You are currently viewing Texas v. White, 1 Wallace (74 U.S.) 700; 19 L. Ed. 227; 1868 U.S. LEXIS 1056 (1869)

Texas v. White, 1 Wallace (74 U.S.) 700; 19 L. Ed. 227; 1868 U.S. LEXIS 1056 (1869)

Texas v. White, 1 Wallace (74 U.S.) 700; 19 L. Ed. 227; 1868 U.S. LEXIS 1056 (1869)

Facts—Texas received certain interest-bearing bonds from the United States in 1850 for settlement of boundary claims. The Confederate government of Texas subsequently sold some of these bonds to White and others during the Civil War. The Reconstruction government of Texas then sought to restrain those bondholders from receiving payment from the national government and was asking for the bonds to be surrendered back to the state. Since this dispute involved a suit initiated by a state against citizens of another state, it appeared before the U.S. Supreme Court as a case of original jurisdiction.


(a) Is Texas still a state capable of pursuing a suit in a federal court?

(b) If so, did Texas divest itself of its bonds when it attempted to transfer them to White and others in exchange for certain supplies?


(a) Yes;

(b) No.

ReasonsC.J. Chase (5–3). The term “state” describes political and geographical entities. It can refer to “people, territory, and government.” Texas became a state in 1845, although it subsequently participated in the Civil War, after which the president appointed a provisional governor, who Congress subsequently replaced with another. The Union of States was designed to be “perpetual.” Moreover, “the preservation of the States, and the maintenance of their governments, are as much within the design and care of the Constitution as the preservation of the Union and the maintenance of the National government. The Constitution, in all its provisions, looks to an indestructible Union, composed of indestructible States.” Texas’s attempt to secede was therefore null, although the state’s rights were suspended during its rebellion, after which the president and Congress had the power to reconstruct it. Those representing this new government represent the state. When Texas attempted to sell its bonds, it was in rebellion and was seeking to further this rebellion. The rebel authorities therefore had no power to divest the state of the bonds. Although the U.S. government apparently redeemed some bonds, it made it clear during the Civil War that it did not regard Texas’s transaction as legal, and subsequent purchasers knew about this ambiguity and took the corresponding risks.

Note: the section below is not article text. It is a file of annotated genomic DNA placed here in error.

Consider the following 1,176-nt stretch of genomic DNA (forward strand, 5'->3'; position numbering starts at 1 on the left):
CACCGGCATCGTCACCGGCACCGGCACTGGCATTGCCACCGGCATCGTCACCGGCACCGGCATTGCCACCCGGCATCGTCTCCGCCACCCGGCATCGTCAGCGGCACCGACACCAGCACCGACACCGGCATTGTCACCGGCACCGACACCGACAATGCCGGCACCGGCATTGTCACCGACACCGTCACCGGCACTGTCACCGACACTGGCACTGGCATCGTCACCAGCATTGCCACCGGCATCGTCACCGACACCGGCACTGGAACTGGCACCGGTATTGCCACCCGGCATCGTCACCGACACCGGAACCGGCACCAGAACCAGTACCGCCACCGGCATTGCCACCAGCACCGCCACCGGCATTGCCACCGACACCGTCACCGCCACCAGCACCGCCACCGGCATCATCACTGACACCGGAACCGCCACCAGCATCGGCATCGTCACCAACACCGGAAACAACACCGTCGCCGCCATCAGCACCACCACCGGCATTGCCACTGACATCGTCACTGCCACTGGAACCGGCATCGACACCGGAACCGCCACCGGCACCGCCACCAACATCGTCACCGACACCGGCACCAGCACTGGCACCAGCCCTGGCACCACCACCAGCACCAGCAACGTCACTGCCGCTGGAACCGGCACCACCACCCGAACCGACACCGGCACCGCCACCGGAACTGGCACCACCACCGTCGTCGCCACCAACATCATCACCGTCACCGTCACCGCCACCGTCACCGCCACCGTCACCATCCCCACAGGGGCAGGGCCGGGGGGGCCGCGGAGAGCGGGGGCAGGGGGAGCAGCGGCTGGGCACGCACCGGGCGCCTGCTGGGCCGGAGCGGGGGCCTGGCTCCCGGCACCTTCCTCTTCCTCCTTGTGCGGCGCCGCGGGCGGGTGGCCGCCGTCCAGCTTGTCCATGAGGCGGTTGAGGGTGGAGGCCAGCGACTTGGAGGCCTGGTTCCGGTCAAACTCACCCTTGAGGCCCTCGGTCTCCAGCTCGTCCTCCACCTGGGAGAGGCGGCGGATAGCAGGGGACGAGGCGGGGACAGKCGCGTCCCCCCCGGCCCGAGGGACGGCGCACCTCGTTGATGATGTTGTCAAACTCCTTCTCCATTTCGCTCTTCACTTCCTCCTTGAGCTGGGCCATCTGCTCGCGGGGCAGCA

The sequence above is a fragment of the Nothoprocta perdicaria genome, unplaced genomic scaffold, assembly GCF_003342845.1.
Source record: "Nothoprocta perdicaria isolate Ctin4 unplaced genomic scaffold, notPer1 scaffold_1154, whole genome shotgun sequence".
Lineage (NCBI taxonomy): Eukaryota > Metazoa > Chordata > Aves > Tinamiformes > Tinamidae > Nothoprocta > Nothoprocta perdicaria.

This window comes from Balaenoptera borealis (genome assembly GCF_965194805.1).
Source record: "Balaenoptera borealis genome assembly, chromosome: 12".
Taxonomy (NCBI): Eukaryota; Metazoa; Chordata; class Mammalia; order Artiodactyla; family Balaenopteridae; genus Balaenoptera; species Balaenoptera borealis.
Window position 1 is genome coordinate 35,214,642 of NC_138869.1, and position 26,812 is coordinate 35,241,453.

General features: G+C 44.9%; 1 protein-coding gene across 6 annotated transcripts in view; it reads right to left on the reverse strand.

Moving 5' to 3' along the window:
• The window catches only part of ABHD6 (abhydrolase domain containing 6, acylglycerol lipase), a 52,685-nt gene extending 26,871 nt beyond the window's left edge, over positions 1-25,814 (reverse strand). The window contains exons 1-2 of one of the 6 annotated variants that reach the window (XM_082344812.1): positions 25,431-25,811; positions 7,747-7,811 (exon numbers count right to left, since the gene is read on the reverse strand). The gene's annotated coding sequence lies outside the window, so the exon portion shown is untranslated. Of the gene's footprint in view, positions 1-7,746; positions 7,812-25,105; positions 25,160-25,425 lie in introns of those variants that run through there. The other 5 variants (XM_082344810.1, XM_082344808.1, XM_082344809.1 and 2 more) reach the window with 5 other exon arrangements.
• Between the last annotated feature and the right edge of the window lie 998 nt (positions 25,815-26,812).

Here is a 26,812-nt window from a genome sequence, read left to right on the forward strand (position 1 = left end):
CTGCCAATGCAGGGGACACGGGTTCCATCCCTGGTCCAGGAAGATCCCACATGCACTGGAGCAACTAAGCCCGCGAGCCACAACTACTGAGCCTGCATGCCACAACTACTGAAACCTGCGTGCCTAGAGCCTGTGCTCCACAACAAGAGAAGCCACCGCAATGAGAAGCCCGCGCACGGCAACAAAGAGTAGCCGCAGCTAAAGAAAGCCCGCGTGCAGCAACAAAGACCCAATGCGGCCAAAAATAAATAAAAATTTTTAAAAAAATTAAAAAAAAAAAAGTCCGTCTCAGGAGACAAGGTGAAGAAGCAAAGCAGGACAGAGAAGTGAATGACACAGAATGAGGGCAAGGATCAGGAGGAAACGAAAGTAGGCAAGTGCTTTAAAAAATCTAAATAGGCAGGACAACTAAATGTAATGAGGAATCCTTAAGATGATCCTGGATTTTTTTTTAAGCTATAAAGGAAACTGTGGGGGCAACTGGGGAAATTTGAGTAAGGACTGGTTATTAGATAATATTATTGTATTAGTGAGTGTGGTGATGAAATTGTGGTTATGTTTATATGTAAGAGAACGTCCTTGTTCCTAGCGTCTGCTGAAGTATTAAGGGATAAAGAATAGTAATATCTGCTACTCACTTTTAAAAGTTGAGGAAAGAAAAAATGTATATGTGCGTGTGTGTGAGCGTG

J. Grier argued in dissent that although Texas remained a state as “a legal fiction,” it ceased to be so “as a political fact.” Even if so considered, however, Texas had no right to repudiate its former contracts. In attempting to do so, Texas is claiming that, although it is now a state, it was not one when it entered into the contract, thus assuming the role of a chameleon, assuming “the color of the object to which she adheres.” J. Swayne also denied Texas’s right to bring suit in this case.

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